The last two red numerals on the clock changed to zeros, three hours after Stacy had promised herself she’d be in bed. Tonight was going to be different, she had vowed. She’d shut it all down early—right after she checked her Twitter feed. But the numbers in the tiny alert circles on her phone never disappeared. She had to let her online friends know she was still playing the game. She wanted to watch just one last YouTube video. There was just one more link she had to check out.
She scrolled down. The low battery light was on. Bummer, the wall connection must have come loose. She plugged the phone back in, fell into her already unmade bed, and turned off the light. Once again, she hadn’t washed her face, flossed her teeth, or packed the nutritious lunch she’d planned for the next day. She knew she wouldn’t make the morning exercise class either. Tomorrow, tomorrow, tomorrow, tomorrow, she never wanted to wake up and face another bleak tomorrow. No one understood.
Stacy had thought it would be easier to make friends after graduation. Work would provide a community, she was told. But everyone was always so busy, so in a hurry, so overwhelmed, so married, so caught up in their own lives, so mesmerized by their phones, so unavailable for friendship. No one had anything to give, and she couldn’t put a name to her feelings, to the black hole sucking her in.
Loneliness can be an excruciating emotion, and one that is hard to label. It can often elude people while they’re busy browsing photos, commenting on social media posts, or playing games—things that appear to create feelings of friendship but may not truly do so.
Today, we can connect with others quickly and easily, in more ways than ever before in human history. Yet we are lonelier than any previous generation. In twenty years, we’ve lost two-thirds of the social connections we used to have. Rates of depression, teen suicide, and addictions are on the rise at a time when life-threatening dangers are at all-time lows for a majority of humanity.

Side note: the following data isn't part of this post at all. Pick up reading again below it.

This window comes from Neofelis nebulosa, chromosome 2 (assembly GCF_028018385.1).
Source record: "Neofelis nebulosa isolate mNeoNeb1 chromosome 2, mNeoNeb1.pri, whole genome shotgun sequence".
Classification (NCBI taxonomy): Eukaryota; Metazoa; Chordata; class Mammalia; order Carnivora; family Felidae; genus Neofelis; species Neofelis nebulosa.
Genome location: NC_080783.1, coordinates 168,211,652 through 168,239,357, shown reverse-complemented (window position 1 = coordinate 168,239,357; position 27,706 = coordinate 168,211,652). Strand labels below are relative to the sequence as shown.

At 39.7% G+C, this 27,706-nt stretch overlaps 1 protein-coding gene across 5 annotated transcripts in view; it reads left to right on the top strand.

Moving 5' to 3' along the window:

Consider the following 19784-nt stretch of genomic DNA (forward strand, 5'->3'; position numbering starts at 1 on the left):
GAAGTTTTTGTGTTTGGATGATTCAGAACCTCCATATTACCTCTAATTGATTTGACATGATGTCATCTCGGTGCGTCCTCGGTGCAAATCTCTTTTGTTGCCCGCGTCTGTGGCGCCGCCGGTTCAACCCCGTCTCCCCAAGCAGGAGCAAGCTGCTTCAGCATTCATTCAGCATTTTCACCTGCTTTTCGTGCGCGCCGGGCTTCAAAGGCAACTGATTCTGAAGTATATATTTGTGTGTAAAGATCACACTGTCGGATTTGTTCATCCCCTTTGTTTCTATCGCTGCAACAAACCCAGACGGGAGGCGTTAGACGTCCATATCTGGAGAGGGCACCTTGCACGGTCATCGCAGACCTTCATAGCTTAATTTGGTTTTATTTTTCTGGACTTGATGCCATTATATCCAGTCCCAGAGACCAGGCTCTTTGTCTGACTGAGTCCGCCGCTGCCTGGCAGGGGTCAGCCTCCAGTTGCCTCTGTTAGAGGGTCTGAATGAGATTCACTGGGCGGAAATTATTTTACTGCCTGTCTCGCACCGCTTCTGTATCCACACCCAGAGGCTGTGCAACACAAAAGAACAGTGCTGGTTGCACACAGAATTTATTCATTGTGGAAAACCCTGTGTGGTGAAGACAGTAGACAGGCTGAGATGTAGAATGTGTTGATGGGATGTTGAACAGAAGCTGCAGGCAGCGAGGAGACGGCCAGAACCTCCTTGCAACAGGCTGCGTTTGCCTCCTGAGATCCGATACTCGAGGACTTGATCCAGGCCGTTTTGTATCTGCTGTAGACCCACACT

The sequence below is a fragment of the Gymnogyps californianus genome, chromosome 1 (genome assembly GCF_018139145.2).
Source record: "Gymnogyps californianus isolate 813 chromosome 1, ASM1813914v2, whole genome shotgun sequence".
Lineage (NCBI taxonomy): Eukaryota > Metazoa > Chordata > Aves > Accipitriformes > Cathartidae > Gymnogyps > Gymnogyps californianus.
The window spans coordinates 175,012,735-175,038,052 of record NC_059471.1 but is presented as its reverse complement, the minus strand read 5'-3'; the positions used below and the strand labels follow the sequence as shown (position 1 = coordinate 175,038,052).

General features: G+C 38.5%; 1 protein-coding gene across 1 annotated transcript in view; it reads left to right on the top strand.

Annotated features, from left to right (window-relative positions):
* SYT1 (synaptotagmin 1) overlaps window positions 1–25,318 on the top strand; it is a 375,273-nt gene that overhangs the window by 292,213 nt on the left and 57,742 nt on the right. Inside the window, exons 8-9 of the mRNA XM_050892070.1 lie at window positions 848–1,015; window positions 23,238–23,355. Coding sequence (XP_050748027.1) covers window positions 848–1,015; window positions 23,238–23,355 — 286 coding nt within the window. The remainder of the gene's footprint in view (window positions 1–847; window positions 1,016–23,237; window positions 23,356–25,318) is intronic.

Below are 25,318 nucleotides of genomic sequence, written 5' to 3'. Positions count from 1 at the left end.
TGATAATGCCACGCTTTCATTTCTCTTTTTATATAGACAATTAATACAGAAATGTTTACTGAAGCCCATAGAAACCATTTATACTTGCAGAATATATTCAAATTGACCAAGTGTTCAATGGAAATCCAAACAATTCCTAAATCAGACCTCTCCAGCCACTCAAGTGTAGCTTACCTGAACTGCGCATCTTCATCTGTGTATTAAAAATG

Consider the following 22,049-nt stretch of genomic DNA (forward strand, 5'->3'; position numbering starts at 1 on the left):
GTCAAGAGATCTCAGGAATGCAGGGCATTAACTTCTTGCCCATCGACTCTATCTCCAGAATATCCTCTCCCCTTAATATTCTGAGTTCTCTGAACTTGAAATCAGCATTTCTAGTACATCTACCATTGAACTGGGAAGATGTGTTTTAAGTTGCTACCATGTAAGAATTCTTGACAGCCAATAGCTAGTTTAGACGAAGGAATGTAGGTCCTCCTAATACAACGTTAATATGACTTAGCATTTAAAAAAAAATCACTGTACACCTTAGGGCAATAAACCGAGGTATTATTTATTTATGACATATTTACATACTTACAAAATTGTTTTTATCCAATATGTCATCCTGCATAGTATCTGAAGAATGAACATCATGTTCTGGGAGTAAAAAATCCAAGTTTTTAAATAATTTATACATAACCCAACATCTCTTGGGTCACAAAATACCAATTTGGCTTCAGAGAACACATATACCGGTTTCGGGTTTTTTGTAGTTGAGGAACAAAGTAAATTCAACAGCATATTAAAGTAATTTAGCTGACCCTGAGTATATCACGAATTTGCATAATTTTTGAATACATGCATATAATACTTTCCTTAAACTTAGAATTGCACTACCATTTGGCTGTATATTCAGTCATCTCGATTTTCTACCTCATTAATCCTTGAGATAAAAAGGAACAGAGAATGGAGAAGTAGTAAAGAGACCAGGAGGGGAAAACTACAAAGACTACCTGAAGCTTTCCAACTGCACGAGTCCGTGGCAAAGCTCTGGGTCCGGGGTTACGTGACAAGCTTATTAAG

So then, if people have more proximity and more ability to communicate with each other than ever before, why do so many of us experience these crushing feelings of loneliness?
Loneliness May Increase with Reliance on Technology, Changing Cultural Values
The causes of loneliness may not be readily understood or addressed. Even though there are more humans on the planet, and the pool of potential friends may be wider due to technology, many activities that used to require human interaction no longer do. We can shop from home without interacting with a retail clerk or salesperson. We can visit a drive-thru or order takeout and eat dinner alone. Earbuds insulate us when we are around others, and even when we do make eye contact, others are often in a hurry.
Even though there are more humans on the planet, and the pool of potential friends may be wider due to technology, many activities that used to require human interaction no longer do.
Our use of technology and the interactions we have online can impact our state of loneliness significantly, but how the internet specifically affects feelings of isolation can be complicated. Lonely people may find more feelings of connection digitally, for example, but a person who only connects to others digitally and desires other types of connection may be dissatisfied with this way of being part of a community, and their sense of isolation in the external world may increase.
Many social institutions once required for survival are not automatic any more. People of generations past were socially obligated to participate in family religious practices, cultural celebrations, rites of passage, and other traditions. Individuals were identified by these distinct circles, and they showed up, if for no other reason than to avoid ridicule or ostracism. Past generations often had no choice about belonging to their religious and ethnic communities, but today, many people see these circles as voluntary and less able to fill their emotional needs. Some individuals may not even know what community events are offered.
The heterogeneous nature of many modern communities offers increased diversity, greater acceptance of others, and more choices, but these benefits are accompanied by greater personal responsibility. To join and belong requires more individual risk, as new communities are not under the past obligation of accepting a new member simply based on heritage or family ties.
Even education, an institution historically requiring group affiliation and interaction, is now gravitating towards seclusion. Degrees can be obtained online, but even when classes take place in a classroom, digital class notes, internet registration, and online book purchases are all done in isolation in front of a screen. Participating in a group discussion through a message board and submitting online reviews may be the closest thing to socializing some students experience.
Families are often spread out, and some may be estranged. Individuals today may have greater opportunity to find groups that are more accepting, more like-minded, or even more accessible than their biological families, but getting out and physically joining these groups requires more social risk and courage. Even if a lonely person finds the motivation to join a desired group, their emotions can sometimes sabotage a good thing. Research shows one lonely person may destabilize the cohesion of a group. Further, any failures or disappointing experiences a person has can make trying again all the more difficult.